Bell Mobility and Palm have announced that the carrier will be the exclusive debut for the Pre smartphone in Canada. Set to launch in the second half of 2009, the smartphone will be the same 3G EVDO Rev.A handset as Sprint users will get in the US.
Perhaps the biggest announcement of last week was the Palm Pre. Nobody expected a headline device from the company many presumed was months from extinction; it went on to be voted Best in Show together with taking the People's Voice Award. Now, as the dust from CES 2009 settles, we sum up exactly what makes this smartphone special.
Google has thrown in its lot with wireless charging, equipping the LG Nexus 4 with a companion desktop charging stand called the Wireless Charging Orb. A compact bubble finished in black plastic and rubber, and with a sliced-off docking plate that props the Nexus 4 up at an angle, the new dock will rejuice your Googlephone as well as hold it up for video viewing.
Ex-Palm CEO and current webOS lead at HP, Jon Rubinstein, has fired out an internal email of support to the TouchPad and webOS 3.0 teams at the company, urging them to keep faith in the product and platform despite mediocre day-one reviews. In the letter, leaked to PreCentral, Rubinstein cites early reviews of Mac OS X in which critics labeled it "sluggish" and derided its lack of apps, going on to say that "similarities to our situation are obvious."
July 1 2011 marks the one-year anniversary of HP buying Palm, and it's celebrating with the launch of webOS 3.0. Making its debut on the HP TouchPad, the company's big push for the consumer tablet market, but then headed to HP smartphones too, webOS 3.0 promises to take the simplicity, elegance and flexibility we've been praising in previous iterations of the platform, and bring it bang up to speed when compared to Android Honeycomb and the imminent iOS 5. Check out the full SlashGear review after the cut.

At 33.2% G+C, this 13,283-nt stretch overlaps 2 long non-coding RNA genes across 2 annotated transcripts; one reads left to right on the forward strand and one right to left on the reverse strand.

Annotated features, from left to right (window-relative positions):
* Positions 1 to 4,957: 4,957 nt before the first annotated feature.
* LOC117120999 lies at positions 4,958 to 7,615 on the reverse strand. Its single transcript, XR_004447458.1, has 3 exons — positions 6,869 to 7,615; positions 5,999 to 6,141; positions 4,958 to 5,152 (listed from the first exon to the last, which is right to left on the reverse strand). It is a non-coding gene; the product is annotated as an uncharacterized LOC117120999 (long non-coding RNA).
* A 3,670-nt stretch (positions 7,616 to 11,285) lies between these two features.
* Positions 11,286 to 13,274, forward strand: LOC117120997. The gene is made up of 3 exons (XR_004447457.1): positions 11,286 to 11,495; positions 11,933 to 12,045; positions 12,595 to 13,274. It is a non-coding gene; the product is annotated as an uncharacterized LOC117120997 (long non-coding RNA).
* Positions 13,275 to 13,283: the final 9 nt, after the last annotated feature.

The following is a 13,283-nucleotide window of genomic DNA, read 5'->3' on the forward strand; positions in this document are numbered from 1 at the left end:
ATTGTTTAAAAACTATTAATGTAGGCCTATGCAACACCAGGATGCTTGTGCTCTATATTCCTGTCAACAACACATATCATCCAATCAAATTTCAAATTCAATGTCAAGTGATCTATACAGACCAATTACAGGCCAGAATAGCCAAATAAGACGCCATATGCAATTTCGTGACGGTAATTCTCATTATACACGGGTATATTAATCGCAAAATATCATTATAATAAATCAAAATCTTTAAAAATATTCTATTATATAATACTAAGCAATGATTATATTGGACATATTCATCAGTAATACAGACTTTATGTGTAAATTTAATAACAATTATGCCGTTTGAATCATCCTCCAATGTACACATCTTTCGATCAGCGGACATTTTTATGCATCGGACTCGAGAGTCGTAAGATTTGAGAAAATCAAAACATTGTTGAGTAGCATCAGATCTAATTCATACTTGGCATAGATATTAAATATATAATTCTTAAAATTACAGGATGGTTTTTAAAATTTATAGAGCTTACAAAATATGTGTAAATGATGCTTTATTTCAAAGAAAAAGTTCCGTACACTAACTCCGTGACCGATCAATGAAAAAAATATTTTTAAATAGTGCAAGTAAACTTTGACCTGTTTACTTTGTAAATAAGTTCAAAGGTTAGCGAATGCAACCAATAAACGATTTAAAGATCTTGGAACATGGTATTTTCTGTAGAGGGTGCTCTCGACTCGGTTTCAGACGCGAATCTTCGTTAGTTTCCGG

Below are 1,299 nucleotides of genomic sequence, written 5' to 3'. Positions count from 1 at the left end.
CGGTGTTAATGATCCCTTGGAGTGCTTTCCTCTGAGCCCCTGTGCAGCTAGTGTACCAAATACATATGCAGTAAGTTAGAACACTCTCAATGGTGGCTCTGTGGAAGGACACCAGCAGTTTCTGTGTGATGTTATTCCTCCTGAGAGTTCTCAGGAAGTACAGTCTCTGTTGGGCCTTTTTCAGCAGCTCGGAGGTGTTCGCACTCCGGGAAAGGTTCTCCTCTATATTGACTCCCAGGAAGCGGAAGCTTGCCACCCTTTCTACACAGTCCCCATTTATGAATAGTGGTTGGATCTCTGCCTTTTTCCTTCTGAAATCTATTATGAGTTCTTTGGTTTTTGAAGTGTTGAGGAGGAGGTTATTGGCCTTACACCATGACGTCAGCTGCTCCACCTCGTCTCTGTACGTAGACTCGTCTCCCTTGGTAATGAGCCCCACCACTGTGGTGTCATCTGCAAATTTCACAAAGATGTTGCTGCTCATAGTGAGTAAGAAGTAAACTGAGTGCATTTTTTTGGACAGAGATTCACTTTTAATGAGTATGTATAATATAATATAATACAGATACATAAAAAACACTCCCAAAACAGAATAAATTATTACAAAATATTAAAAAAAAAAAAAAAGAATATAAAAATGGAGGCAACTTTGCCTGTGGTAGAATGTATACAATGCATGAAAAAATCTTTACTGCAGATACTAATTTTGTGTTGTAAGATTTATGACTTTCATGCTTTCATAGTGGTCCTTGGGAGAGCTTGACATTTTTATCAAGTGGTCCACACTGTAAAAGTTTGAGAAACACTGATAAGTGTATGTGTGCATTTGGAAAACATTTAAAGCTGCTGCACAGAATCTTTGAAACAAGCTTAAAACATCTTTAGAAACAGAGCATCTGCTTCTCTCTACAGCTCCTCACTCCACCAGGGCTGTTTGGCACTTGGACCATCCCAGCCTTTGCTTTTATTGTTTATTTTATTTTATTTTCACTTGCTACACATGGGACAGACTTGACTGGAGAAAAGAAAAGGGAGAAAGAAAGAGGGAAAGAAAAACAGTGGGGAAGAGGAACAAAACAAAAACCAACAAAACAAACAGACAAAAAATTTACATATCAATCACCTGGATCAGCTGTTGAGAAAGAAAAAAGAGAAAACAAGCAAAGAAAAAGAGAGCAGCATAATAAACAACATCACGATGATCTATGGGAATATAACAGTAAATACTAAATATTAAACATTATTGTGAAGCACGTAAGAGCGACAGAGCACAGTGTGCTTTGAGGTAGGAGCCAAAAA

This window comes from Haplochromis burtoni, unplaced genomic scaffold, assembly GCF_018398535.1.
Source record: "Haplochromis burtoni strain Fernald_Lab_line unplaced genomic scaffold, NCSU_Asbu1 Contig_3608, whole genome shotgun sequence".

We've been demanding a tablet running webOS for years now, and it's taken HP's new stewardship of the software to guide just that onto store shelves. Palm's mobile platform always seemed to good to be left solely to smartphones, and the HP TouchPad is the inevitable result. Problem is, the iPad has already made its presence well and truly known, dominating the consumer tablet market, and Android's Honeycomb drive gains OEM support by the week. Can the multitasking charms of webOS 3.0 promise the TouchPad a bright future, or is it simply a case of too late to the party? Check out the full SlashGear review after the cut.
HP has confirmed that its TouchPad webOS tablet will launch in the US on July 1 2011, priced from $499.99 for the 16GB WiFi-only model. The 32GB version of the 9.7-inch slate will be priced at $599.99. Meanwhile, UK, Ireland, France and German availability will follow on "a few days later", before Canada gets the TouchPad in mid-July.
AT&T will begin selling the HP Veer 4G as of May 15, the first of HP's new webOS smartphone range to hit the market. The Veer 4G has a 2.6-inch 320 x 400 touchscreen, slide-out QWERTY keyboard, triband HSPA and a 5-megapixel camera, all packed into a tiny 3.63oz chassis.
We loved the Verizon ThunderBolt by HTC's LTE speed, but hated the fact that, at full throttle, the smartphone could drain its battery in under four hours. Happily it seems easier ways to top up your charge are fast incoming: GottaBeMobile spotted a replacement Inductive Battery Cover for the ThunderBolt listed on the carrier's site.
Fujitsu has unveiled what the company is calling the "world's first truly wireless display," using a combination of cable-cutting wireless data and an inductive power system. Set to go on show at CeBIT 2011 this week, and expected to spawn commercial displays "within the next year," the Wireless 22-inch Fujitsu screens use SUPA (Smart Universal Power Access) hotspots built into desks, countertops and office panels.